Larkspur Imperial Mixed - Seeds
Common name: Consolida ajacis
Color: Blue, lavender, white, rose, and pink
Bloom time: Larkspur usually blooms very early in the spring.
Height: It generally grows in 1 or 2 foot high spires, although some plants reach heights of up to 4 feet and more.
Difficulty level: Medium
Planting & Care
Larkspurs require cool temperatures to successfully germinate and bloom, so they grow best when sown directly in the garden in early spring before the soil warms. The seeds germinate reliably under the correct conditions and will mature to a height of 1 to 4 feet in just a few months. However, the seedlings are susceptible to rot and must be planted in quickly draining, mildly alkaline soil to survive into maturity.
Sunlight: Pick a spot with full sunlight or partial shade.
Soil: The soil should be average to rich and also well-draining.
Water: Keep soil moist throughout the growing season.
Temprature: 80 degrees and more.
Fertilizer: Apply any organic fertilizer.
- Since seedlings don’t transplant well it is best to sow the seeds directly in the ground.
- Cover the seeds lightly.
- The seeds must be close to the surface, because to germinate they need a lot of sunlight.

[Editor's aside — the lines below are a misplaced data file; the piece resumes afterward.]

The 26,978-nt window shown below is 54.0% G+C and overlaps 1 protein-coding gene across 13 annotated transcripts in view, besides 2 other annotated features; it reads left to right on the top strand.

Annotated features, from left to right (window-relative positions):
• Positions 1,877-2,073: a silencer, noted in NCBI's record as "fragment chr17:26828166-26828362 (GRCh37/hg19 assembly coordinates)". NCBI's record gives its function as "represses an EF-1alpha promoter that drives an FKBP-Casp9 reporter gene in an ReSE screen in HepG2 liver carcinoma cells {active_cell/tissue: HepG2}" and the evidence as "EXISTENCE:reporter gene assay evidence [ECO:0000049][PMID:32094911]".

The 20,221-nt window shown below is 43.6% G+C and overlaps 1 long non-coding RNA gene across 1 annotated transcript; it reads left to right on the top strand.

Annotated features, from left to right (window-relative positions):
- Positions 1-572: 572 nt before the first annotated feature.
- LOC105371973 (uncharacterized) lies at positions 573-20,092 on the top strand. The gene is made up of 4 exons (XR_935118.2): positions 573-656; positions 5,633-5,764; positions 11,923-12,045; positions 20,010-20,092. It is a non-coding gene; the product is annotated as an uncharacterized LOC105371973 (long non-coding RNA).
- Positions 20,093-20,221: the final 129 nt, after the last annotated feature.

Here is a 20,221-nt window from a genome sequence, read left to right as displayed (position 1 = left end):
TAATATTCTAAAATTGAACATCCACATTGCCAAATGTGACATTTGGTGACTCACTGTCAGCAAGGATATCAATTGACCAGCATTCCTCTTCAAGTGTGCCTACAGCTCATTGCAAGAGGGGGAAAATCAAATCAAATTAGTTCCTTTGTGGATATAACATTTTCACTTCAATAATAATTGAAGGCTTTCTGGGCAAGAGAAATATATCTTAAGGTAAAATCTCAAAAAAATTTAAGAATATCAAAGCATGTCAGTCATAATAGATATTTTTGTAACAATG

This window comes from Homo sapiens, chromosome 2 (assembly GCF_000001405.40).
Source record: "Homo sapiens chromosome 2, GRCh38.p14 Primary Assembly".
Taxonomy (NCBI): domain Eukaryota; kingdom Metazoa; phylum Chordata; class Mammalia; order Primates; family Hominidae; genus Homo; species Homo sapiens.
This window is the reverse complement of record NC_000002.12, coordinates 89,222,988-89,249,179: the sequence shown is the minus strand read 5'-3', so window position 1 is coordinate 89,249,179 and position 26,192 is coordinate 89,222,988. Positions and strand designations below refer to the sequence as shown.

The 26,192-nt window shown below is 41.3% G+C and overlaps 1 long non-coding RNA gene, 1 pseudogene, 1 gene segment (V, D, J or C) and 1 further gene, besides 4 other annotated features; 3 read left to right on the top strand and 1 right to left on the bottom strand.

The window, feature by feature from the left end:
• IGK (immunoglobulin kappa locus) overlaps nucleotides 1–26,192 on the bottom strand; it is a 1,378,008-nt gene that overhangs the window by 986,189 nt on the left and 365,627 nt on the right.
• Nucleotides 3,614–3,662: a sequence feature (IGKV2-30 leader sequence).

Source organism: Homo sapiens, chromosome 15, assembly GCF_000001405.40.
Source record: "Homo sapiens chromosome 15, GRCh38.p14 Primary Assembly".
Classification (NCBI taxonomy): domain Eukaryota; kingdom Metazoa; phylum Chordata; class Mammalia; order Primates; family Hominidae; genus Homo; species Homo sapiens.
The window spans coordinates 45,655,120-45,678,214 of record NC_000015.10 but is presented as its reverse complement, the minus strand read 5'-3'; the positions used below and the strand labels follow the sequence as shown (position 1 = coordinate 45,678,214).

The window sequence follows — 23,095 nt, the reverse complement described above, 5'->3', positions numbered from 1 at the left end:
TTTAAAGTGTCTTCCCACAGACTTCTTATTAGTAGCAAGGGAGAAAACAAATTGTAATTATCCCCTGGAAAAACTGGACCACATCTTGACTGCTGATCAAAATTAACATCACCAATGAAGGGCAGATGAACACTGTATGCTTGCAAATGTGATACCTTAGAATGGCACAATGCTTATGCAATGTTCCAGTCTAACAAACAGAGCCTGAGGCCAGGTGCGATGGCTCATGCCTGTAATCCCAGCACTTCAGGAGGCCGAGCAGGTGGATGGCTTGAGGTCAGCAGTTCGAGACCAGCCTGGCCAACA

- Four inches apart is generally enough space, and do not put a lot of mulch on them.
- For optimum growth, it is best to group them into sections of 10 or 20 plants.
- It will take about a week for the seeds to germinate, so be sure to keep them moist during this time.
- Remember to keep the soil watered well to feed their fast growth.
- Wait until about two leaves appear on each plant and then thin them out to six inches apart.
Harvesting: Seed from Larkspur can be collected and saved for planting next year. Allow the flowers to go to seed, collect the tiny black seeds on a dry day, and store them in a cool, dry location. Saved seed retains it s viability for up to 6 months, after which time it starts to decline. Year old seed can have germination rates as low as 50 percent.
- Larkspur generally grows best in cooler weather.
- When the temperature rises to 80 degrees and higher, they will most likely die.
- But in general, it will grow fast with little maintenance until the first frost hits.
- As with most annual plants, frost will wipe them out.
- Also strong winds will damage them, so make sure they are well-shielded.
- If your larkspur grows too tall, it may have to be staked up as the blossoms get too heavy.
- But if they are planted about six 6 apart, they will support one another and won’t require staking.
- Larkspur usually blooms very early in the spring, before any other plants.
- If you need to add fertilizer to your soil, do so about once a month, but not after the larkspur have bloomed.
It is great used in arrangements with other flowers, or simply by themselves.
- The part mostly used for medicinal is the seeds, and their virtues seem to reside in alkaloidal principles (Delphinine, Staphisagrine and perhaps others) that are found in the shell of the seeds.
- Poisoning is possible if large quantities are consumed.
- (No culinary uses)
- The plant is used for ornamental purpose.
Larkspur seeds are toxic.
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